Four months, more than 7,000 cases and three deceased after, monkeypox subsides in Spain. When referring to this outbreak, experts avoid talking about “control” or “end” because, as the coronavirus pandemic has shown, the consequences of an unexpected virus can last for years. Still, doctors and researchers acknowledge that the worst moment of contagion monkeypox was lived in our country in the months of May, June and July and that, to this day, the number of infections continues to decrease.
This is the largest monkeypox outbreak outside Africa recorded to date, and the main questions asked by those in charge of its study have to do with when it started and its powerful contagion capacity. In Spain alone, 7,037 infections have already been registered, two deaths from associated encephalitis and a third death “with concomitant infection with monkeypox”. In the rest of the world, more than 58,000 cases have been diagnosed in a hundred countries and more than 20 deaths. From these data, experts draw two conclusions. One positive: that the virus is much less lethal than some of its African versions; And a negative: if this infection – and many others – continue to go unaddressed globally, pandemics will no longer be a strange thing.
“The number of cases was explosive in the month of July, but now we are at a much lower level. Now we are not the country with the most new cases,” confirms Vicente Estrada, an infectious disease expert at the San Carlos Clinical Hospital, who still does not dare to speak of an end to this outbreak. “I don't dare to say it yet because we continue to see cases. Between the Clinic and Sandoval, last week we have seen seven new patients, so we can say that the disease is still active. It hasn't disappeared,” he maintains.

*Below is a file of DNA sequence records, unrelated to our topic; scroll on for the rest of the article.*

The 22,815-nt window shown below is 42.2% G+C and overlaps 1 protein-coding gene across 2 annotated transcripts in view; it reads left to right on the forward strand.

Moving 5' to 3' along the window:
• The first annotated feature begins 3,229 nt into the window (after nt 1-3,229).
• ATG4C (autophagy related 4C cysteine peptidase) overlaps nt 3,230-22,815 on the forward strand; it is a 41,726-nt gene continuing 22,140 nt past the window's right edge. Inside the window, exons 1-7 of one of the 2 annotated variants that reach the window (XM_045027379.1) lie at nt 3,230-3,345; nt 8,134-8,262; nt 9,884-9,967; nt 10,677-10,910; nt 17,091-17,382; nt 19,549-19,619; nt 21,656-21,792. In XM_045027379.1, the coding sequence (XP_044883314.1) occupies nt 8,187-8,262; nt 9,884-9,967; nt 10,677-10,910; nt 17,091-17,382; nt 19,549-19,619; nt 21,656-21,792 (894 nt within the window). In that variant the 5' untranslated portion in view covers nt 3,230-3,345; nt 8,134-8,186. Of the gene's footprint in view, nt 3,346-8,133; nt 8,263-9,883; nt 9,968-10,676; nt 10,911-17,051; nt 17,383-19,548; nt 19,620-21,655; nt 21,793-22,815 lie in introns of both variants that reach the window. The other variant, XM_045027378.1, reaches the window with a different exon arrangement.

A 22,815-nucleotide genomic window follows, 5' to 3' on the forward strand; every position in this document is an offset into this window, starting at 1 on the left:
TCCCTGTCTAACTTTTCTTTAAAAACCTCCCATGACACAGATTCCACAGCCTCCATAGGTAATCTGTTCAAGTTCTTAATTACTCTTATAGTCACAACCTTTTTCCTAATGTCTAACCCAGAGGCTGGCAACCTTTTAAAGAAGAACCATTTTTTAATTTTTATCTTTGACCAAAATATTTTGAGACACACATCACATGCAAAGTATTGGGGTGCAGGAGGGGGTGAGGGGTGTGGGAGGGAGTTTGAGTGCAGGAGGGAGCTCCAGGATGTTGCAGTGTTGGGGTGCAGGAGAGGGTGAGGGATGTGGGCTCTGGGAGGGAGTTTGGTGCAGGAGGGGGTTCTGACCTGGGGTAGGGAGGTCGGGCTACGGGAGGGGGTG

For Dr. Javier Membrillo, spokesman for the Spanish Society of Infections and Clinical Microbiology (SEIMC) and head of the Infectious Diseases section of the Gómez Ulla Central Defense Hospital, the total disappearance of the virus in our country "is very unlikely". On the one hand, he believes that underreporting for fear of stigma will keep the disease "residually circulating in certain settings." On the other hand, "as the message is transferred to the population that the infection is controlled", a certain "relaxation" will occur, as usually happens with infectious diseases, and more infections will occur. “In the next few years, monkeypox will continue to be among us”, ditch Membrillo.
Even without concluding it, the evolution of the contagion wave is now at its lowest point since the beginning of June. According to data from the Ministry of Health, in the first week 40 infections were reported and in the worst week of July 1,174 infections were reported in seven days. In the last seven days, 153 have been counted.
“Monkeypox outbreaks, which had not occurred in this way outside of Africa, always end up controlling themselves. There comes a time when there are no more chains of transmission", explains the professor of Immunology at the University of Valladolid Alfredo Corell, who adds that the best way to extinguish an outbreak of this type is "self-confinement" so that people diagnosed stop transmitting it. "Of course, it is much easier to contain than COVID-19," he concludes. Comparisons with the pandemic are inevitable.